You’re WRONG, Jeff!

You’re WRONG, Jeff!

I saw this post from Jeff Gothelf.


In which he says that Fixed Time & Scope projects end in one of 3-ways:

  1. We move the deadline

  2. We reduce scope

  3. We implement “crunch mode”, everybody puts in 80-hour weeks till the deadline, burns out, quits and goes to work somewhere else.

I want to respond to Jeff’s thoughts…

First, option #3 is was coined by Ed Yourdon as a Death March. I personally like the imagery that inspires.

Second, I agree 100% with his 3-alternatives. They seem almost as absolute as gravity in software projects.

But he goes on in the article to make the point that Product Management is primarily responsible for these problems.  

Effectively Measuring Agile Leaders

Effectively Measuring Agile Leaders

Nearly every time I speak, write, teach, or simply think about agile approaches to software development, someone has to bring up measurement. 

And the measures they’re talking about inevitably focus on their teams and/or delivery dynamics. How do we measure our teams? How do we measure the impact of agility? And how do we measure your value as a coach? Are representative of the types of questions I hear.

BUT, if you subscribe to the theory that leadership sets the culture AND that culture drives performance, like I do, then why aren’t we measuring leaders in agile contexts?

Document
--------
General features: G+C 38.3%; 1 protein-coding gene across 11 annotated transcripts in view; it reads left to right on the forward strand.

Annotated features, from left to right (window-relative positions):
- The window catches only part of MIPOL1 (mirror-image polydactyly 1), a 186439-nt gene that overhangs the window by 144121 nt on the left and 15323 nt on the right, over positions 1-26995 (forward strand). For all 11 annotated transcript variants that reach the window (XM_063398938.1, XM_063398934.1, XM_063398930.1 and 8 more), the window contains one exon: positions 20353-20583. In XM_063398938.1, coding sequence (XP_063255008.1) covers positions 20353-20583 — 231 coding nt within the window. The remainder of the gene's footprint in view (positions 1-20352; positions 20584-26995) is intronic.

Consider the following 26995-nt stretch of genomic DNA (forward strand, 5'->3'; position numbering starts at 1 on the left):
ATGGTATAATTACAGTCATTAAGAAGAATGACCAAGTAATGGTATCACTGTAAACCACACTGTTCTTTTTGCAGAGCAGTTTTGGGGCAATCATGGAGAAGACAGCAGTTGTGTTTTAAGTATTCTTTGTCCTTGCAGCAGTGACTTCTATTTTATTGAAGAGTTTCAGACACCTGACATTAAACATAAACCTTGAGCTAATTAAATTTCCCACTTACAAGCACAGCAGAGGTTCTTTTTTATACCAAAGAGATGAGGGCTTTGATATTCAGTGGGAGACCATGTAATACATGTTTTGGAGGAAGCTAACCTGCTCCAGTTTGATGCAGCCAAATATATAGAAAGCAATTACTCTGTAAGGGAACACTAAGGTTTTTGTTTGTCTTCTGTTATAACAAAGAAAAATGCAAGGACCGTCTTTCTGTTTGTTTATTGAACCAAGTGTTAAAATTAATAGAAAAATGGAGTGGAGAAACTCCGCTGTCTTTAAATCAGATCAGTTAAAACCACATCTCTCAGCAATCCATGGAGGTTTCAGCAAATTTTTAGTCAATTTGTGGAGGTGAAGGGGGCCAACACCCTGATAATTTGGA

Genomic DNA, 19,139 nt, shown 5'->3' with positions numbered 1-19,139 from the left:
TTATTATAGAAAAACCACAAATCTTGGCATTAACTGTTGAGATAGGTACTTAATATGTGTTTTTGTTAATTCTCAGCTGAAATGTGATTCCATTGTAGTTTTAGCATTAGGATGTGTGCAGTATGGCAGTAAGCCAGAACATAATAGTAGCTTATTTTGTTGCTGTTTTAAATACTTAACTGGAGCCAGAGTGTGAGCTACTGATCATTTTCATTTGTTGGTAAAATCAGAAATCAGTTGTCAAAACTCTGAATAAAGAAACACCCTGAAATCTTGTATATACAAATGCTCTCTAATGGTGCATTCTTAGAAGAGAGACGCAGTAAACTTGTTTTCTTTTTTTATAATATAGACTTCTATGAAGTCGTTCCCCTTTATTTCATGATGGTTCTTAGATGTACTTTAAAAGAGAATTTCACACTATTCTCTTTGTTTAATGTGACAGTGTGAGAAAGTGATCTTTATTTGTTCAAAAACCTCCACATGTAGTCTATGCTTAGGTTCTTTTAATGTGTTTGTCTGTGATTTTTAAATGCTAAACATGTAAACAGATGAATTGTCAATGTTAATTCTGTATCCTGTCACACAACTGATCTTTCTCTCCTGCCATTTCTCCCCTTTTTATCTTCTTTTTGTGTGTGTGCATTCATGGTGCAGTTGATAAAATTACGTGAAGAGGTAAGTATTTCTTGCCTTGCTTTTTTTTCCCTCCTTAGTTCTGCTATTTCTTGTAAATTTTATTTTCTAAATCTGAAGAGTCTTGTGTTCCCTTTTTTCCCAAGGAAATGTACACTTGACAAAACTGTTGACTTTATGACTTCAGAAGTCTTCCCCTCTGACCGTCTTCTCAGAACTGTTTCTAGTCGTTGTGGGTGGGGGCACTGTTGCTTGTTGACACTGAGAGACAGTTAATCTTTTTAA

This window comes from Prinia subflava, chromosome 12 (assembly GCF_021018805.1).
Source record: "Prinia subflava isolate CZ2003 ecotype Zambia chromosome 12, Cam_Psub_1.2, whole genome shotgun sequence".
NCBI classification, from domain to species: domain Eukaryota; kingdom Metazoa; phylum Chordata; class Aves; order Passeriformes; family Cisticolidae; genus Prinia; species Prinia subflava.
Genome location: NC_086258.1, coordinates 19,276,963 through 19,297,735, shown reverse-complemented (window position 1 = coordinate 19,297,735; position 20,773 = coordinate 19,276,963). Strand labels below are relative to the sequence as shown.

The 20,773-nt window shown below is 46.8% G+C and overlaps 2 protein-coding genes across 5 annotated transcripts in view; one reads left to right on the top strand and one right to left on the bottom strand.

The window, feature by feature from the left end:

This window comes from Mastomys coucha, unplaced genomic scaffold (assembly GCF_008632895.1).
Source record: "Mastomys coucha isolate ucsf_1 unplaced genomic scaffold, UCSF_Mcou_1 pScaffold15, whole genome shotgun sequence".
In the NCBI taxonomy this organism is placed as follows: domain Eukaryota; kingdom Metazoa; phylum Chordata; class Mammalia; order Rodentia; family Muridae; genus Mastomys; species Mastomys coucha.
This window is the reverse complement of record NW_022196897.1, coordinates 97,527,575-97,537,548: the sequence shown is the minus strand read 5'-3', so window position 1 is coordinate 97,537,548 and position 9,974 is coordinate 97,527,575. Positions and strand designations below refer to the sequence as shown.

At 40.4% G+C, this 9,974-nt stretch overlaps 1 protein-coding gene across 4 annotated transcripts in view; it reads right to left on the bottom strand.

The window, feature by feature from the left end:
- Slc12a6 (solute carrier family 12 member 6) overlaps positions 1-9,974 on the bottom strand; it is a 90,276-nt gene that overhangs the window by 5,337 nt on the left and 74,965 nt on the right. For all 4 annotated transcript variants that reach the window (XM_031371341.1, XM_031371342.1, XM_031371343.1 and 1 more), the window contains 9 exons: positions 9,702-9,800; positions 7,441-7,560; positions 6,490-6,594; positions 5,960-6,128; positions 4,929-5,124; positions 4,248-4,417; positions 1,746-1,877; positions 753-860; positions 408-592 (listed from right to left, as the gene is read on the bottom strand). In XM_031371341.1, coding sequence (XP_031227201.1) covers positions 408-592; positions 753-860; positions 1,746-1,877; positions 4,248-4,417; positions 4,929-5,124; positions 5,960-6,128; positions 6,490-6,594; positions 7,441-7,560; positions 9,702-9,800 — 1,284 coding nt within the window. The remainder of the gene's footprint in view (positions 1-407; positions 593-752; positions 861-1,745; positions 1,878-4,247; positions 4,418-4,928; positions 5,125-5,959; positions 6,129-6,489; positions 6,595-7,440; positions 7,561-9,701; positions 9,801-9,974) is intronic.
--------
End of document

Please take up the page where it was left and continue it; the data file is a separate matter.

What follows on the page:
The challenge is, what might that look like? Here are some of my thoughts around what we might measure –

Leadership Observations

Leadership Observations

I’ve been telling this story (or details) anecdotally in my agile and leadership classes for a number of years. But I thought I’d also capture it in the blog.

My initial goal was simply to capture my observations. But I’d like to hear from others and their experiences.

My working journey…

I started working as a software engineer at Sperry Univac in 1981 and am still working. If my math is right, that’s 37 years and counting.

Ugh, right!

The Agile Monk

The Agile Monk

First, this is inspired by an attendee of one of my Coaching Circles.

His name was Amaranatho Maurice Robey and he has an introductory video here - https://youtu.be/ImvuQizaMsE

He inspired me to look at Buddism a bit and I found this wonderful article about Buddhist Monk Habits: https://ideapod.com/10-buddhist-monk-habits-hard-to-adopt-but-life-changing-when-you-do/

I’d like to relate them to an agile mindset, both individually, but importantly, at a Leadership Level. I might even include them in my CAL class in some way…

  1. Outer de-cluttering

  2. Inner de-cluttering

  3. Meditating a LOT

  4. Following the Wise

  5. Listen mindfully and without judgment

  6. Change is the only law of the universe

  7. Living the moment

  8. Focus on one thing

  9. Give it everything you’ve got

  10. Let go of what you can’t control

Here are my agile learnings and reactions from this list: